Remnants as an Articulation

Jennifer Lee Tsai interviews Bhanu Kapil about the trajectory of her career to date

JLT: I wonder if I could ask you about when and how you started writing? What is the purpose of writing and who do you feel you are writing for?

BK: I wrote as a child because I did not know it was writing! My mother used to wake me up on rare cloudless nights, when the moon was visible above the London Boroughs of Hillingdon and Ealing (the places where my family lived, worked and socialised from 1965, when my father arrived in England, to 1997, when he died and we dispersed). Pre-dawn, she’d prompt me to ‘sing a poem to the stars.’ I think I’ve told the story in other places, but my mother (who is drinking her tea in the next room as I write these words, a lifetime later, in England again) had an arrangement with her own mother, in India, to communicate through the night sky, as if the moon and stars were satellites capable of receiving and transmitting the vibrations and extensions of their messages and love. (This was in the time of blue aerograms filled to the margins with cramped Urdu, careful Hindi or English, and when, in order to afford the flight to Delhi every three summers, my parents went without a fridge, car, washing machine or television, for the first five years of my life!)

Was this writing? My mother wrote my poems down; I was not yet two when this began, and can still recall the white, peeling windowsill of our home on Lansbury Drive in Hayes, Middlesex. I remember writing the alphabet in the condensation of the windowpane with my fingertip. I still, on walks or in nature, like to say poems aloud that will never be written down; the bulk of my writing takes place, or has taken place, in notebooks, or right into a blog as an improvisation of another kind. For many years, on my blog, I felt I was writing for other writers, or near them, alongside. Many readers (from many countries) sent me emails, letters and gifts of their own books, pamphlets or unpublished poems! 1.25 million readers found my blog, a number that far exceeds the readership I will ever have as a poet. Maybe it was the blog that moved me into a new area: the desire to metabolise social, institutional and cultural experiences that had lodged in my tissue. In the present, writing in my notebook again, I notice that there’s a part of me, now that I’m older, that wonders who this writing is for. A descendant? It’s strange to be living once more in a country that does not have a memory of me living in it. The complicated question of who gets to be an ancestor, whose fragments are lodged in an archive, thus becoming a kind of biologically eternal material, comes forward here.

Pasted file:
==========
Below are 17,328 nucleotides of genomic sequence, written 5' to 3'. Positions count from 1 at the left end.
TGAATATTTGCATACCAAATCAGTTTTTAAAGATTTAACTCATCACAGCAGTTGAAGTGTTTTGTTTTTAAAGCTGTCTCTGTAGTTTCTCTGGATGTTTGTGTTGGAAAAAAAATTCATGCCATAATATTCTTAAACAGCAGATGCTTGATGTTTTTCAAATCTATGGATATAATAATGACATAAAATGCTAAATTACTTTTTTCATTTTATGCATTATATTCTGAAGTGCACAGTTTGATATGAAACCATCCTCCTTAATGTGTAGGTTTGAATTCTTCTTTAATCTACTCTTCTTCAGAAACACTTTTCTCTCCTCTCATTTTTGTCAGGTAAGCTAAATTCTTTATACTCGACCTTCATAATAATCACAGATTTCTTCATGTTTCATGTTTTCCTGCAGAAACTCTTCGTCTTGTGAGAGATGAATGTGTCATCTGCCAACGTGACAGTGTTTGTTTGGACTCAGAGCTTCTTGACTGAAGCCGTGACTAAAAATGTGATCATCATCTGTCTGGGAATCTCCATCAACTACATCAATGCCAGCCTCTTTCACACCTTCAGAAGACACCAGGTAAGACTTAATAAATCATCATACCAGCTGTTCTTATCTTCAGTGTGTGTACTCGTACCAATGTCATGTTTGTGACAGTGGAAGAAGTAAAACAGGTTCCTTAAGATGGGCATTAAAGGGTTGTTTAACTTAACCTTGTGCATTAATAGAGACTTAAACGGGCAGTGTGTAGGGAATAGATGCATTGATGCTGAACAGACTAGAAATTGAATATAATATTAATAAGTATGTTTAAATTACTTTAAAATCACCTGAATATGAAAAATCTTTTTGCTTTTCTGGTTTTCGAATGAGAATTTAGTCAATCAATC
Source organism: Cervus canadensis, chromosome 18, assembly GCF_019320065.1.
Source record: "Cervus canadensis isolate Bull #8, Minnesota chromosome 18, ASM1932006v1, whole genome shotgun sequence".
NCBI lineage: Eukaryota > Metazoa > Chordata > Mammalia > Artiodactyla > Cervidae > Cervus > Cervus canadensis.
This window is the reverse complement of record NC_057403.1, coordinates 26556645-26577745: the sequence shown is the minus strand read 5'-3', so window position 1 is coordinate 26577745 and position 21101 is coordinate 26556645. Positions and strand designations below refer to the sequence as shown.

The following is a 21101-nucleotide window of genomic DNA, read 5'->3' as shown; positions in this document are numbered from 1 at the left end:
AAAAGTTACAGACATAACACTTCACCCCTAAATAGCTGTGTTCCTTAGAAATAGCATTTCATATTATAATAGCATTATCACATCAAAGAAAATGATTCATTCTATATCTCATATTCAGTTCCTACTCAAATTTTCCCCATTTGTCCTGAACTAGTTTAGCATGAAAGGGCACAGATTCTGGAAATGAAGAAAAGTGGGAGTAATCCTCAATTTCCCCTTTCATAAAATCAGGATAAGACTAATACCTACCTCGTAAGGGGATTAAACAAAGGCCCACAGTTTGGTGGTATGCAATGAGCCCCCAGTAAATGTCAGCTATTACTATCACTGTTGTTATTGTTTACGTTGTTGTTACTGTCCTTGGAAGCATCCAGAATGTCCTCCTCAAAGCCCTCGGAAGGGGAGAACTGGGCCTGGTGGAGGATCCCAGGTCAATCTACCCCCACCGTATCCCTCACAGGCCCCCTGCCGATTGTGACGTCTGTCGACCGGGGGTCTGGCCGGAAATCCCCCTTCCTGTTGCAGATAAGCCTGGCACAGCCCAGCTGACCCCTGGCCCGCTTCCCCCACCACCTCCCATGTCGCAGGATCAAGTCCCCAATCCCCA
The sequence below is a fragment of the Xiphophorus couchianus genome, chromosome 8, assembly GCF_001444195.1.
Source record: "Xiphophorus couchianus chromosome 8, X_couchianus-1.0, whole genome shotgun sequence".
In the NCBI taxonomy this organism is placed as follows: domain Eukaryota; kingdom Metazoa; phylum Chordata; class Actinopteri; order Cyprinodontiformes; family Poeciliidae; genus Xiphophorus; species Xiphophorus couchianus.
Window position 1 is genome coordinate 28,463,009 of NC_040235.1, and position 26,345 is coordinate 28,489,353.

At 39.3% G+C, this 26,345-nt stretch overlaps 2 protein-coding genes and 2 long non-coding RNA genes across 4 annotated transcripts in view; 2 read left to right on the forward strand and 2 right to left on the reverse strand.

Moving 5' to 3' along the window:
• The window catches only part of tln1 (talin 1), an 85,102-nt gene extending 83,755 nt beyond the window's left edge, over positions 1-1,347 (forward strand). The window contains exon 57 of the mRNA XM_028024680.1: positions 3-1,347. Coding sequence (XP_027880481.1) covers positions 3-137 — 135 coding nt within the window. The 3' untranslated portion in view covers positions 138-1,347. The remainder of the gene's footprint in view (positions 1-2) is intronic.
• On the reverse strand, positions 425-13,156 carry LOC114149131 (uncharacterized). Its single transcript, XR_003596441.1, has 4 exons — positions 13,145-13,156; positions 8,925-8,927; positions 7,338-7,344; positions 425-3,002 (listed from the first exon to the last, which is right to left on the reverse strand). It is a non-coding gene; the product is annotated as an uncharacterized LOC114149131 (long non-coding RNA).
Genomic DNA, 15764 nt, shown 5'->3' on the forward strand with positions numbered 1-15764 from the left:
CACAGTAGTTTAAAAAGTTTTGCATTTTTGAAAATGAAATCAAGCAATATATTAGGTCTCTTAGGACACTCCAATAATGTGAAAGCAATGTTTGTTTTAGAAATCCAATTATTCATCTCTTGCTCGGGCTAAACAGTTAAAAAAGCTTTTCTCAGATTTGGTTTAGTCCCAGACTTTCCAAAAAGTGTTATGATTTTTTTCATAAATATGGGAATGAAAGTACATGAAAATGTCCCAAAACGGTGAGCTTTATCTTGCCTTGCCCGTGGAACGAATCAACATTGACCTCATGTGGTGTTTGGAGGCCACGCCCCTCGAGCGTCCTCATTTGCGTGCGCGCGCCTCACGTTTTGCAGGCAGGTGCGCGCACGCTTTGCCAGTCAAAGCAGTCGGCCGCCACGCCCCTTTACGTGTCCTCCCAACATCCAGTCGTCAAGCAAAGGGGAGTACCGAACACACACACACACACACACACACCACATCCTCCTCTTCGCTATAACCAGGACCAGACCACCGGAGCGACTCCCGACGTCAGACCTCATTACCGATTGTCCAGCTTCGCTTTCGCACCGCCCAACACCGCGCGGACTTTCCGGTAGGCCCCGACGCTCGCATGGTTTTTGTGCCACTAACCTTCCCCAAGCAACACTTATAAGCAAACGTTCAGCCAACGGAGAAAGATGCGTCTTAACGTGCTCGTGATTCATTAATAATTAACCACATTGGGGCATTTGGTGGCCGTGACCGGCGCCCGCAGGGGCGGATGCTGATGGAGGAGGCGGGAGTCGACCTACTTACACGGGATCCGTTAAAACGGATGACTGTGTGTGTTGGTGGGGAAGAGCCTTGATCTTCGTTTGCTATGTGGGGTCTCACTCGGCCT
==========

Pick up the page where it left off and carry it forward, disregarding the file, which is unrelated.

JLT: Your work moves between poetry, prose and performance, often with a focus on the relation between text and image, and challenges conventional categories of form and content. I’m thinking of, for example, Humanimal (2009), which interweaves narrative, documentary and poetic techniques. Could you talk about the expansion and incorporation of performance, improvisation, installation and ritual into your work, and how it relates to your writing and practice as an experimental creative writer?

BK: I don’t think of myself as working in the field of performance or installation, or even ritual. Diasporic form: an attempt to remember something that nothing in your environment prompts. That feels closest to what it was, in the United States, to incubate fragments. To stay close to the earth materials that a book was made of, and which preceded it. I came to the limit of the poem as the place where I could remember my life, and I turned to other practices as a way to touch something I could not contact otherwise. After the fact, I encountered the idea of performance as research, and that felt useful, but at the time, in my garden in Colorado, it was more about being able to feel something. How to unfold a sensorimotor sequence as a gesture, in ways that might be indexed to a line, though not always. Perhaps performance was a way to discharge something that the poems could not tell. I am not sure. It was different each time. Improvisation: a way to deal with the abyss between the stage and the audience. What was in that gap? Ritual became important here, as a way to work with the detritus of performance. What receives the blood? What is the ethical, ecological relationship a writer might develop with the waste materials produced by a multi-disciplinary process? I understood those remnants as an articulation, like the fragments of a charnel ground, of the next incarnation of the work.

JLT: That is beautifully expressed – the metaphor of the charnel ground evokes both suffering and trauma but also possibilities of transformation and becoming, a spiritual process of embodiment. How are you at this present moment and how has life changed for you in the post COVID-19 world?